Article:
When Dirty Dancing was a hit movie, Eric Carmen had a hit song on the soundtrack album, Hungry Eyes. Awful song, he didn’t write it, & I have no idea why he was picked to sing someone elses song, since he had legitimate hits of his ow, but it wound up working out great for us.
The powers that be put together a money grab concert tour featuring some of the artists on the album, & he was included. We were the only 2 males I saw the whole night…all moms & daughters looking at us sideways. And rightfully so. He came out with the opening riff to The Raspberries Go All The Way, & at that point, Frank & I were easily the biggest girls in the arena. He also played Tonight, Ecstacy, & of course, his solo hit All By Myself.
Probably around 91, Rick Springfield started touring around for no particular reason, he didn’t have a deal or a new record or anything, but he had a show at Lupos is Providence. Frank & I drove in around lunch time to see poke around outside the club & see if we could see or hear anything. We stood at the front door in time enough to hear him sound check Kristina off Success Hasn’t Spoiled Me Yet. We were giddy.
When it was obvious the sound check was over, we decided to go find a bar or something to hang out in until show time, so we walked around the side of the club, & a door was wide open, & we looked in & there he was, just sitting there at the bar looking out at us.
We signaled to him, & he came out & shot the shit with us a few minutes. I don’t remember a word, I’m sure I asked about songs in the set or something, but he was super nice.
He went back inside, & again, 2 gaybos floating on air down the streets of Providence.
DARKSTAR GENERAL: As a prolific writer of vivid and memorable pop tunes, who are some of your biggest musical influences? I recall us bonding early on over our mutual appreciation for quality pop compositions that weren’t always considered hip or cool, stuff like Rick Springfield, Def Leppard, 38 Special. Was high school absolute hell where you lived, or were you able to fit in somewhat? Any baseball stories? Did you ever go to summer camp? Did you ever go to college?
MAX O’DONNAL: I loved Def Leppard, High & Dry & Pyromania are great fucking records. 38 Special too. They had the best singles & videos. Jeff Carlisi is still one of the best guitarists I ever heard. GREAT melodic solos, as memorable as the songs themselves, which is not easy to do once, nore or less always. Gary Richrath from REO was the same way, just great. Love them, too. Fran adores the Bay City Rollers, as did Jonathan, coincidentally. Cheap Trick is probably my all time favorite band, there’s just nothing they can’t do, & better than anyone else, including selling out. I suppose the most obscure band I really likes was called the Elvis Brothers. They had 2 recors on Potrait in the 80’s, the first one, Moving Up, has a few really great pop songs, but is pretty average overall, but the second was called Adventure Time, & I love that one to death, top to bottom.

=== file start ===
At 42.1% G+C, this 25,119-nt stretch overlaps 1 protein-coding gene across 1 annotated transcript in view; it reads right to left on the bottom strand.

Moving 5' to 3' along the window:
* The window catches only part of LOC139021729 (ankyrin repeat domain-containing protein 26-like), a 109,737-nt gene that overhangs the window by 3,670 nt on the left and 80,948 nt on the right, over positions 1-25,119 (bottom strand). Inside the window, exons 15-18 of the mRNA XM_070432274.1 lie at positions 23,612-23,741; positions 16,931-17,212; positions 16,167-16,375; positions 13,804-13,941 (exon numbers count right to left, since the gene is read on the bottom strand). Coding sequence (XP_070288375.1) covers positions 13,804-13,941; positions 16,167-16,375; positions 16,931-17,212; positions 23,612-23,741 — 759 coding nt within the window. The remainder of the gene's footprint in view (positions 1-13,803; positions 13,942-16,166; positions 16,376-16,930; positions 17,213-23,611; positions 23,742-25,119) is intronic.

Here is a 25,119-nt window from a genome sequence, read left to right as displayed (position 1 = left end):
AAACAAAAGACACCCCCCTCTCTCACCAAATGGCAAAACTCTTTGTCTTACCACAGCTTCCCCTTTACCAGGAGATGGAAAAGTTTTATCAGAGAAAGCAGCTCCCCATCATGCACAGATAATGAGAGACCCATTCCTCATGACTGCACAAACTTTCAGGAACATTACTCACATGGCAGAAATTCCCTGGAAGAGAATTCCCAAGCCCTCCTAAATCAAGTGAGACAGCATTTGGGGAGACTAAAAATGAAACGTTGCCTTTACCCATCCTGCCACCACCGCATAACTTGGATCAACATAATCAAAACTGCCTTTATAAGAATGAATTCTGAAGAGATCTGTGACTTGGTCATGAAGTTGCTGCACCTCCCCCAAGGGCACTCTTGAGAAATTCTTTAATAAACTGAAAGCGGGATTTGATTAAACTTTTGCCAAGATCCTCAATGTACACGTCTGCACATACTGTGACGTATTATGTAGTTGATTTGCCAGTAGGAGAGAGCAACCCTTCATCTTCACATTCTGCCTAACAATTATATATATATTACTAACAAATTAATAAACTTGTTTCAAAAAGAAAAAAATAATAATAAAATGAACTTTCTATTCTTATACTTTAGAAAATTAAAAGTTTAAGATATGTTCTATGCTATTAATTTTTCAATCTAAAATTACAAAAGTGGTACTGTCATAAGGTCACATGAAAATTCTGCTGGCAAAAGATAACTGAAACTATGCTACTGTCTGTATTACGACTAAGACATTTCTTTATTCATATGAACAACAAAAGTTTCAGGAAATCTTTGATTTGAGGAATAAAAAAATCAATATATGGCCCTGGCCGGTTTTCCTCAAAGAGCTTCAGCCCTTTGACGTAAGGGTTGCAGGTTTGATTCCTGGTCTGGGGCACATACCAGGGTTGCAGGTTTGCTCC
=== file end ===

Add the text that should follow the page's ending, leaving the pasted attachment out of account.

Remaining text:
I didn’t go to college myself, but my now wife was a freshman when we started dating, & I hung out there a lot with her, including some classes. Close enough I guess. We did Summer Camp a couple times in Boy Scouts, but we were only in there because our grandmother made us. I remember one night one of the counsellors told a goofy ghost story that scared the shit out of me, & I woke up later screaming & running around outside in the middle of the tent area. Woke everyone up, they had to take me & Frank to the counsellors cabin to calm down…like something out of some fucking Nickelodean show.
High School was hell, we we NOT popular & didn’t fit in ANYWHERE. We didn’t smoke or do drugs, but we had the denim jackets & nanny goat wannabe longish hair, so the jocks hated us, & the stoners didn’t accept us either. For some reason, any kid that moved to Milford from out of state gravitated to us, which did NOT help at all, as they were immediately disliked by the school for being outsiders, whereas they had many years to come up with reasons to hate us. I remember a new kid from Minnesota sitting next to me on the bus one day & immediately, cigarette butts start flying our way, & I didn’t have that particular issue before. You adapt & I guess the good thing about being on the shit end of the stick is knowing you’re not the asshole because you get such a clear picture of how assholes behave every day. Of course, I did in fact turn out to be an asshole in many other ways. I’ve been told as much over the years by enough people. No offense taken, of course. We don’t decide that, you gotta accept the popular vote.